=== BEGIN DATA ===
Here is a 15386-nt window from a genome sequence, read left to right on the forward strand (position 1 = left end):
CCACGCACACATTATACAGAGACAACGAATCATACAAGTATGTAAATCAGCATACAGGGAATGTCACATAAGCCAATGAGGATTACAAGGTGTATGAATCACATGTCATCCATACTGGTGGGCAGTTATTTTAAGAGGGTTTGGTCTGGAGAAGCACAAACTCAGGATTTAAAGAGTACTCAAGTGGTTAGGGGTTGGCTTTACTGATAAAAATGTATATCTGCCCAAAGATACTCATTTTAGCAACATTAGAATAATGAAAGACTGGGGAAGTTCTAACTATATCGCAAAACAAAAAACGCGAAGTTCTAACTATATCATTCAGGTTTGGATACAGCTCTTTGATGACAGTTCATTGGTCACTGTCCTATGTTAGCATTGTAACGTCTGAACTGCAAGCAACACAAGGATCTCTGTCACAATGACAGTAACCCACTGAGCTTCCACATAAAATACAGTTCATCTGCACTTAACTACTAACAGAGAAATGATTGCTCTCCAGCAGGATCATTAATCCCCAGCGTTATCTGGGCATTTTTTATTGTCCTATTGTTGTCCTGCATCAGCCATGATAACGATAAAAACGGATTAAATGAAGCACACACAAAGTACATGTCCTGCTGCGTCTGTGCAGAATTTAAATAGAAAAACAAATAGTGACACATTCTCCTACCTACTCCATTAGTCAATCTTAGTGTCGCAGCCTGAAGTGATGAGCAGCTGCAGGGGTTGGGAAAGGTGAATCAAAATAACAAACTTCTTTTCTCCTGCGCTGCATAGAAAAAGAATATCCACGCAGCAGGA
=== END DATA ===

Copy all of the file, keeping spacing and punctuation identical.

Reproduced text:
Here is a 15386-nt window from a genome sequence, read left to right on the forward strand (position 1 = left end):
CCACGCACACATTATACAGAGACAACGAATCATACAAGTATGTAAATCAGCATACAGGGAATGTCACATAAGCCAATGAGGATTACAAGGTGTATGAATCACATGTCATCCATACTGGTGGGCAGTTATTTTAAGAGGGTTTGGTCTGGAGAAGCACAAACTCAGGATTTAAAGAGTACTCAAGTGGTTAGGGGTTGGCTTTACTGATAAAAATGTATATCTGCCCAAAGATACTCATTTTAGCAACATTAGAATAATGAAAGACTGGGGAAGTTCTAACTATATCGCAAAACAAAAAACGCGAAGTTCTAACTATATCATTCAGGTTTGGATACAGCTCTTTGATGACAGTTCATTGGTCACTGTCCTATGTTAGCATTGTAACGTCTGAACTGCAAGCAACACAAGGATCTCTGTCACAATGACAGTAACCCACTGAGCTTCCACATAAAATACAGTTCATCTGCACTTAACTACTAACAGAGAAATGATTGCTCTCCAGCAGGATCATTAATCCCCAGCGTTATCTGGGCATTTTTTATTGTCCTATTGTTGTCCTGCATCAGCCATGATAACGATAAAAACGGATTAAATGAAGCACACACAAAGTACATGTCCTGCTGCGTCTGTGCAGAATTTAAATAGAAAAACAAATAGTGACACATTCTCCTACCTACTCCATTAGTCAATCTTAGTGTCGCAGCCTGAAGTGATGAGCAGCTGCAGGGGTTGGGAAAGGTGAATCAAAATAACAAACTTCTTTTCTCCTGCGCTGCATAGAAAAAGAATATCCACGCAGCAGGA